D. J. Bernstein
Data structures and program structures
MCS 275, Fall 2001

What I did in class

20010820: Substitute: Professor Verschelde. Review of problems 1-4 from the MCS 260 final. Read chapter 8.

20010822: Substitute: Professor Verschelde. Review of some remaining problems from the MCS 260 final.

20010824: Announcements. Several examples of how int variables x, y, z might be laid out in memory, including byte numbers. &x is the location of x. Picture of Memory Lane. Terminology: ``address'' means location.

20010827: Terminology: ``pointer'' means location. Pictures. When p is a location, *p means the variable at that location. When x is a variable, *&x means x. Examples.

20010829: When x is an array, the expression x means &x[0], i.e., &(x[0]). Examples. &x[i]+j means &x[i+j]. Examples. Warning that +j moves j ints, not j bytes. When p is a location, p[i] means *(p+i); p[0] means *p. Examples.

20010831: Read chapters 9, 10. &x[i]-&x[j] equals i-j. In parameter list, int x[5] or int x[] means int *x. Example: void sumarray(int a[],int alen) { int result; while (alen-- > 0) result += *a++; return result; } to add a[0]+a[1]+...+a[alen-1]. Tracing sumarray(x,5). Tracing sumarray(x + 2,2).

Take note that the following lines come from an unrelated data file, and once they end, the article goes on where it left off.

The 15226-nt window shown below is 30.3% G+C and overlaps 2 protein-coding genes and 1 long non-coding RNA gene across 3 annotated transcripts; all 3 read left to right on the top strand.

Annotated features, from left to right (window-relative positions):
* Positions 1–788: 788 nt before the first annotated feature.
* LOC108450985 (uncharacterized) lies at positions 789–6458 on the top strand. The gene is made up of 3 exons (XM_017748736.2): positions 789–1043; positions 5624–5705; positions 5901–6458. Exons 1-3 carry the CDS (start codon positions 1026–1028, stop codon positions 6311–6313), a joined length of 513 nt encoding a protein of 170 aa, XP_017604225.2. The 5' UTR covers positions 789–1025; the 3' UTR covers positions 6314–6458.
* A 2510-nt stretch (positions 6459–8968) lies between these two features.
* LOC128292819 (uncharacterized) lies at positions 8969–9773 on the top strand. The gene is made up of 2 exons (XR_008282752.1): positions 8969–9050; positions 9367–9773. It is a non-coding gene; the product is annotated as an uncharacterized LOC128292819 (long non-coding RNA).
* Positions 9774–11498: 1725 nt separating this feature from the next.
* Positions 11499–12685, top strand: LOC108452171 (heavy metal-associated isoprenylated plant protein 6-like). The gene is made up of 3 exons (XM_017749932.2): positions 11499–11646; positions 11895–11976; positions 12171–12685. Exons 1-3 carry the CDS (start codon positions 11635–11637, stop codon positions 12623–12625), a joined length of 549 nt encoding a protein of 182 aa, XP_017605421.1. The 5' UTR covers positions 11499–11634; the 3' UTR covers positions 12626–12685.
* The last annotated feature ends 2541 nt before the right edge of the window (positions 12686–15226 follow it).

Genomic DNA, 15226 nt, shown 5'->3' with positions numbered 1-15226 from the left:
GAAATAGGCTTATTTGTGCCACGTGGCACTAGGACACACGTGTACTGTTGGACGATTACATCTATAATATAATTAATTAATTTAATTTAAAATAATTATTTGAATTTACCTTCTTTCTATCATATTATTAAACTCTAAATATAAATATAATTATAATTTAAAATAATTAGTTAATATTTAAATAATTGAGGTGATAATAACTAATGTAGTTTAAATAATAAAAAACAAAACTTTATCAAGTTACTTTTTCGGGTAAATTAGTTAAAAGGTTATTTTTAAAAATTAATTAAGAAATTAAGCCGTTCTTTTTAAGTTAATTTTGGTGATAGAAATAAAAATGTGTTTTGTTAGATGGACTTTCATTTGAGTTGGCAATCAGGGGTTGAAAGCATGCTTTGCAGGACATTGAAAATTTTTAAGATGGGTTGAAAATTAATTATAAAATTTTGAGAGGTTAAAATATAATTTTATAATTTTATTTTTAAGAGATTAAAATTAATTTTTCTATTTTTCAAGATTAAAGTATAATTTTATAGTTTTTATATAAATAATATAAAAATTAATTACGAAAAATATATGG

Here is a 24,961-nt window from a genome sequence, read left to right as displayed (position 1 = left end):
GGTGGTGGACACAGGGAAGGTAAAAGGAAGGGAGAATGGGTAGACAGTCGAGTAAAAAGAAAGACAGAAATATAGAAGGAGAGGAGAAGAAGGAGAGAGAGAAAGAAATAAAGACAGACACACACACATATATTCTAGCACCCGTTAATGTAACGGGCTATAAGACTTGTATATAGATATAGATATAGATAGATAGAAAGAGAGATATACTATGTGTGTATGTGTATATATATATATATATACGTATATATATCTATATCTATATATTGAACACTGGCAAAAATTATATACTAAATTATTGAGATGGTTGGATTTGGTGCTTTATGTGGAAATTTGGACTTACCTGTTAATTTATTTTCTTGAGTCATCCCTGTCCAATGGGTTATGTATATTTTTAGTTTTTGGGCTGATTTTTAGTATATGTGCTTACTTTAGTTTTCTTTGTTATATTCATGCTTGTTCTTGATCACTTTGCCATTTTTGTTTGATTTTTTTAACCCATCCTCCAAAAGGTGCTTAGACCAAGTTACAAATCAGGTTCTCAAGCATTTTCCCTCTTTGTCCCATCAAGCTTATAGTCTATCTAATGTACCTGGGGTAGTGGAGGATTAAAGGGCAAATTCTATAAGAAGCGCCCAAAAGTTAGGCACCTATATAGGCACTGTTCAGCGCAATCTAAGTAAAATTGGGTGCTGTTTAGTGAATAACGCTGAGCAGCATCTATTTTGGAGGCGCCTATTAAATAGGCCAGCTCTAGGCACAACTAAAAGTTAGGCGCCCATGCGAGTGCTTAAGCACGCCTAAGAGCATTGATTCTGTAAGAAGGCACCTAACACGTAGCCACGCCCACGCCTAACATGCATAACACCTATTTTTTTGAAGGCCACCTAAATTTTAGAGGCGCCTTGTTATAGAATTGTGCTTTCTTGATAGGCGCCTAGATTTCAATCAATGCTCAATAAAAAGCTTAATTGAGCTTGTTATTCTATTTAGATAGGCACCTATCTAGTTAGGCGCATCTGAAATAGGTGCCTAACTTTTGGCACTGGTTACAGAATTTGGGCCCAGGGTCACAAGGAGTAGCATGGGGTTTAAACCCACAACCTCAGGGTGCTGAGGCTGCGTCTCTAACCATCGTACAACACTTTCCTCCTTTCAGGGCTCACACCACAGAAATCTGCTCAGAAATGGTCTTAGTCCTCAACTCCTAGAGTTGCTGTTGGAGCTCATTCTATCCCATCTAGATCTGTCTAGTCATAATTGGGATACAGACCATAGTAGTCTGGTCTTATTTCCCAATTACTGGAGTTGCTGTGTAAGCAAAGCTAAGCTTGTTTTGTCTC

20010903: Labor Day. No class.

20010905: How should data be stored in a computer? Depends on operations performed on the data. Desirable features of code: correct; easy to write; easy to read; easy to modify; fast; etc. How should a list of characters be stored in a computer? Obvious way: pointer x and integer xlen, representing x[0], x[1], ..., x[xlen-1]. C string: pointer p representing p[0], p[1], ..., until p[n] == 0. Example: storing Joe in each form. Example: extracting oe from Joe. Example: extracting Jo from Joe; harder to do with C string. Initializing an array x so that x is a C string. Abbreviating the initializer with "...". Examples. What "..." means in other contexts. Example: char *p = "...".

20010907: More on strings.

20010910: Command-line arguments.

20010912: More on command-line arguments.

20010914: Class cancelled.

20010917: Review.

20010919: Review.

20010921: Midterm 1.

20010924: Comments on midterm problems 1 through 7.

20010926: Comments on midterm problems 8 and 9. Reread sections on malloc() and free().